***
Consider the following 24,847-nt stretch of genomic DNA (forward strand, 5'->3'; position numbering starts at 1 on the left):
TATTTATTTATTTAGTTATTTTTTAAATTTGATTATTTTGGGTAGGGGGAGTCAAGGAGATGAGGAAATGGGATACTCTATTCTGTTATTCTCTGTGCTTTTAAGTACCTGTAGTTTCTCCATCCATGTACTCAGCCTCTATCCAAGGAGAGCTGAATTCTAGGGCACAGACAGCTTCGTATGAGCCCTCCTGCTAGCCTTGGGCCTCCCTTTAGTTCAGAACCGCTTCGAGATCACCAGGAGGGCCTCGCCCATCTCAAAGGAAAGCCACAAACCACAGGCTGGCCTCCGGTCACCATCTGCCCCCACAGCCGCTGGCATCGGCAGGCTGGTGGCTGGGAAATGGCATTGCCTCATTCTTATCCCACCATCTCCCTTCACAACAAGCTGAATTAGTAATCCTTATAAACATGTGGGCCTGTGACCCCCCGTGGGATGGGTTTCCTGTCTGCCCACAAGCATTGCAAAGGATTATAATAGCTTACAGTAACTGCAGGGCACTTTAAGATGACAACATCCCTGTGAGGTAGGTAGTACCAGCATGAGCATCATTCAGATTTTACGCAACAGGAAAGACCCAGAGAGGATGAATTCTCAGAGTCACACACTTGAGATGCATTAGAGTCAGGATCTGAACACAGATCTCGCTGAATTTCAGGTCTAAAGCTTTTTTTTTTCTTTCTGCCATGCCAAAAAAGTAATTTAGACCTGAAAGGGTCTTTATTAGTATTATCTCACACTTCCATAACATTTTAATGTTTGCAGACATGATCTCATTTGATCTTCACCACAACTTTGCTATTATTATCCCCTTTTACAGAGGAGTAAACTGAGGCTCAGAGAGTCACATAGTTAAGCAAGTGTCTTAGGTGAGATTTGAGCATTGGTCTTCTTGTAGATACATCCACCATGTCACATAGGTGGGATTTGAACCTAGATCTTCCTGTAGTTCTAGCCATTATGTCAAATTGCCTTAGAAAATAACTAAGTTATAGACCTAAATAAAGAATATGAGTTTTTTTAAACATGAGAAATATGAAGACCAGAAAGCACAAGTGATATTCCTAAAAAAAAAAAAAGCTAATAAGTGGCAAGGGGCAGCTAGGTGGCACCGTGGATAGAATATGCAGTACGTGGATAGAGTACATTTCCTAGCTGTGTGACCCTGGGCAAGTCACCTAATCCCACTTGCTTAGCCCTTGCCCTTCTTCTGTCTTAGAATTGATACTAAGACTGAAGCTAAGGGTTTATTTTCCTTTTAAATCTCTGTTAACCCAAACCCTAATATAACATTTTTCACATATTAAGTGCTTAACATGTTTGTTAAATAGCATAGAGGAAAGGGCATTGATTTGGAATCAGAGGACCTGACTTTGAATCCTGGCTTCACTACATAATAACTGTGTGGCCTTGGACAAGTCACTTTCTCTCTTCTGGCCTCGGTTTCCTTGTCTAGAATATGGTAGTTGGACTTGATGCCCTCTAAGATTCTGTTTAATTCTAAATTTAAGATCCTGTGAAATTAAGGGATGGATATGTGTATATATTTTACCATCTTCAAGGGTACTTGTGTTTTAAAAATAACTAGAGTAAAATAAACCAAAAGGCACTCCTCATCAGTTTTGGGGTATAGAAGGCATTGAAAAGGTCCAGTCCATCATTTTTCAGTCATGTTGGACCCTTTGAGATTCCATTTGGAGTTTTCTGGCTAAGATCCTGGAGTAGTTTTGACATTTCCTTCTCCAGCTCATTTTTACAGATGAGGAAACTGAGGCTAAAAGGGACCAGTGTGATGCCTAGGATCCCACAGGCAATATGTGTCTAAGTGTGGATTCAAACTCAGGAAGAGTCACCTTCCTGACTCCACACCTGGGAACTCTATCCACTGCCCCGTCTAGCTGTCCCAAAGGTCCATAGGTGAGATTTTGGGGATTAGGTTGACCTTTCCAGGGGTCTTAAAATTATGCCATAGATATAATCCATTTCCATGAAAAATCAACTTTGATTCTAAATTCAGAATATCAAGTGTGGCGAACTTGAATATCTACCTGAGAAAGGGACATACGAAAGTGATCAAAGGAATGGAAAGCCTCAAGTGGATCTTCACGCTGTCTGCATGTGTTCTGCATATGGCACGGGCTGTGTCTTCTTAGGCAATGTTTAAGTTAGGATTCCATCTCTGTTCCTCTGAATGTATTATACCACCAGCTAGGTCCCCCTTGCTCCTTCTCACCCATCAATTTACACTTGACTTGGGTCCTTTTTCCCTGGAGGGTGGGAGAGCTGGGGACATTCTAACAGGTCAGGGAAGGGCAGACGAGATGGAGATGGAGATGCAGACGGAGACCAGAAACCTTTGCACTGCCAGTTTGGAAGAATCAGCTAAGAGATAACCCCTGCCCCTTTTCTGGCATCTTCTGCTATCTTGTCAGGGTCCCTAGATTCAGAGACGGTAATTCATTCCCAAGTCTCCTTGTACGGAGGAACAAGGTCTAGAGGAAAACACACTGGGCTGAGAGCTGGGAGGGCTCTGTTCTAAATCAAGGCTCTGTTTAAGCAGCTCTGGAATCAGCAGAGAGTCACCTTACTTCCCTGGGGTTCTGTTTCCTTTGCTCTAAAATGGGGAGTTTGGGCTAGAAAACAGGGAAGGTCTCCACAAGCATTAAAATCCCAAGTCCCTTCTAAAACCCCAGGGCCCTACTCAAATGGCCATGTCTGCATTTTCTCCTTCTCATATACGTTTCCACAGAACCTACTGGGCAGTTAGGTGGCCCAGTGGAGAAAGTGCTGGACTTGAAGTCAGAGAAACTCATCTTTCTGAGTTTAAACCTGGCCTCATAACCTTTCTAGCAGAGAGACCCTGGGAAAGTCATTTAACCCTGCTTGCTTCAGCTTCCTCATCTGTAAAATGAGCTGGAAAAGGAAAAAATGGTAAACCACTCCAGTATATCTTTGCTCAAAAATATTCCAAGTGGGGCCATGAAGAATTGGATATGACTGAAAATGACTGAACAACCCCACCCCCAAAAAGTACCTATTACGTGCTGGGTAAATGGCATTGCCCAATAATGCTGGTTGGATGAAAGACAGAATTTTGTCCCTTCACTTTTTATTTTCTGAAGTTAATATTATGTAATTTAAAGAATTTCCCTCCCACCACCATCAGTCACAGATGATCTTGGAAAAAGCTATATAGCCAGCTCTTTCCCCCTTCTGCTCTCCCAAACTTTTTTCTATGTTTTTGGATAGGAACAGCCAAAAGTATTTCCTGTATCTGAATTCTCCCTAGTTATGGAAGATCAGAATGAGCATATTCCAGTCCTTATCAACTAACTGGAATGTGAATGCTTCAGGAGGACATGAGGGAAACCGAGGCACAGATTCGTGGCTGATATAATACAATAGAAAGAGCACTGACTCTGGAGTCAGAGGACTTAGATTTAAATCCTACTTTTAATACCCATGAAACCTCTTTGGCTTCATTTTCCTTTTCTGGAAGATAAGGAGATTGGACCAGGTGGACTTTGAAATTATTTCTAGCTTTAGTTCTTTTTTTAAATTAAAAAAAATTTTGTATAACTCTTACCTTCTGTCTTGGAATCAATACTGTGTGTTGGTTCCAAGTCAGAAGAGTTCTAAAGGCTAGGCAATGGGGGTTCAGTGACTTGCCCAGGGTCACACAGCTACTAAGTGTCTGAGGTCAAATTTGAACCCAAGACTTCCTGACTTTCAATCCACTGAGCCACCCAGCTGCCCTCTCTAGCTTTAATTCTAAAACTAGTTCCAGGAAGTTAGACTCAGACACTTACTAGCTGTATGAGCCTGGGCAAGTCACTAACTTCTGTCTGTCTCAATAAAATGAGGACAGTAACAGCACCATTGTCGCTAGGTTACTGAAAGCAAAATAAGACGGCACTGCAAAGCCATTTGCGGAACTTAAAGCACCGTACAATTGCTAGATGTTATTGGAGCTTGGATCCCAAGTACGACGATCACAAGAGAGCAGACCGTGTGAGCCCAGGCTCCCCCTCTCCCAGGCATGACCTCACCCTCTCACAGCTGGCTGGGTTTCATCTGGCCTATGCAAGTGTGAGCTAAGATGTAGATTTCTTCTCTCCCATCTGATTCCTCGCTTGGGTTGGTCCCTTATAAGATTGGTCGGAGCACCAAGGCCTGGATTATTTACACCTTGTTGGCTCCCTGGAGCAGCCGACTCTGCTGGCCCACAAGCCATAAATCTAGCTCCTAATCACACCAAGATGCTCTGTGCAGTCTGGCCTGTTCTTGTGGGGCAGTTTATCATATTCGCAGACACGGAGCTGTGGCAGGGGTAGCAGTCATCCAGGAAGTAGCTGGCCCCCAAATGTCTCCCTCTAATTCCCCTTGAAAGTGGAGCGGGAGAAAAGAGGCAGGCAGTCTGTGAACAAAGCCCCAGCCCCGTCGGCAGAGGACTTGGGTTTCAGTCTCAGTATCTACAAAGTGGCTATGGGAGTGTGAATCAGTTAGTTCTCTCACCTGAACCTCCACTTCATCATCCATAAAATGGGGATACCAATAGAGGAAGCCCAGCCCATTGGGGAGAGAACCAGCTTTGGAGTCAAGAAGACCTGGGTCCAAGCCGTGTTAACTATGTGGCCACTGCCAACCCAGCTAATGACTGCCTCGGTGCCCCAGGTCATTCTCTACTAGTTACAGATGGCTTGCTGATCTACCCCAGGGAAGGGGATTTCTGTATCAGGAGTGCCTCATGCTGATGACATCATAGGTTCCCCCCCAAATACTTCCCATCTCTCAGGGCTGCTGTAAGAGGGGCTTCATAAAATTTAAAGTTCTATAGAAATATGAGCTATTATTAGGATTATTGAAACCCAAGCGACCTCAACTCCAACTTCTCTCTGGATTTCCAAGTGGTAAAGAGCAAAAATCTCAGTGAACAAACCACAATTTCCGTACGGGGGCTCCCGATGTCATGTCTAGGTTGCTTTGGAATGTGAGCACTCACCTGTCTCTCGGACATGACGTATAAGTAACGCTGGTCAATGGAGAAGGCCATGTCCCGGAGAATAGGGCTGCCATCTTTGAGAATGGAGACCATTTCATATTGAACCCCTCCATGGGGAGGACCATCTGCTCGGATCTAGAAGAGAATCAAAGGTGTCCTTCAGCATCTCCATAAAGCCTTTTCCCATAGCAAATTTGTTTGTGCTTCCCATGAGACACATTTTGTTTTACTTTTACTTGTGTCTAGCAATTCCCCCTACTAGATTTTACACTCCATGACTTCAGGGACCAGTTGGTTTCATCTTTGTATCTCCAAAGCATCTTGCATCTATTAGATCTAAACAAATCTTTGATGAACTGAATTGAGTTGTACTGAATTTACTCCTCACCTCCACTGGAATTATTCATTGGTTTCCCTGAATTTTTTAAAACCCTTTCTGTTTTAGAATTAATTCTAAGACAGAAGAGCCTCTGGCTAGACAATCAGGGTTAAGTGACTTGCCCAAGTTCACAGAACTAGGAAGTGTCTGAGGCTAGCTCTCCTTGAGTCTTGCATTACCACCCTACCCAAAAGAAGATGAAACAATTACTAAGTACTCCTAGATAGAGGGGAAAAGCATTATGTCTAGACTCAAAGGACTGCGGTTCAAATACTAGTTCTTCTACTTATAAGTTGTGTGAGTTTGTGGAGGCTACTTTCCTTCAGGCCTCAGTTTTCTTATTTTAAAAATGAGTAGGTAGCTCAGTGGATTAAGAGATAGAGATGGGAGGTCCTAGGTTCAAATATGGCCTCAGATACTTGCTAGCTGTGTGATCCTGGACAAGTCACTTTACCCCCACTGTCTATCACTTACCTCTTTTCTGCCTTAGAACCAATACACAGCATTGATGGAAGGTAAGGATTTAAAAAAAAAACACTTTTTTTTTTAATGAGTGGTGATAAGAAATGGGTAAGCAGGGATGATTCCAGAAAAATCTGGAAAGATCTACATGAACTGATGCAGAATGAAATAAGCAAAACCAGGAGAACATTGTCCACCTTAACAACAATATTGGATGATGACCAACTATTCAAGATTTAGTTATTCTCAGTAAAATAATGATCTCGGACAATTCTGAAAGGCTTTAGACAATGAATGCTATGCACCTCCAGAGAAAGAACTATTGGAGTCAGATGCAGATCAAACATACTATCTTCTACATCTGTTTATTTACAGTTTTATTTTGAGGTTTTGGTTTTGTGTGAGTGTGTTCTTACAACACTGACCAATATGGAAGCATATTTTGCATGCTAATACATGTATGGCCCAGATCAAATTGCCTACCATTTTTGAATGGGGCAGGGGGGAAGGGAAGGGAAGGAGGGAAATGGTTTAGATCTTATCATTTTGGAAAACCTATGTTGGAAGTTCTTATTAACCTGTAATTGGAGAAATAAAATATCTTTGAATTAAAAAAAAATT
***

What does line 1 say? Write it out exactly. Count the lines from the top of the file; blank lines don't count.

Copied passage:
Consider the following 24,847-nt stretch of genomic DNA (forward strand, 5'->3'; position numbering starts at 1 on the left):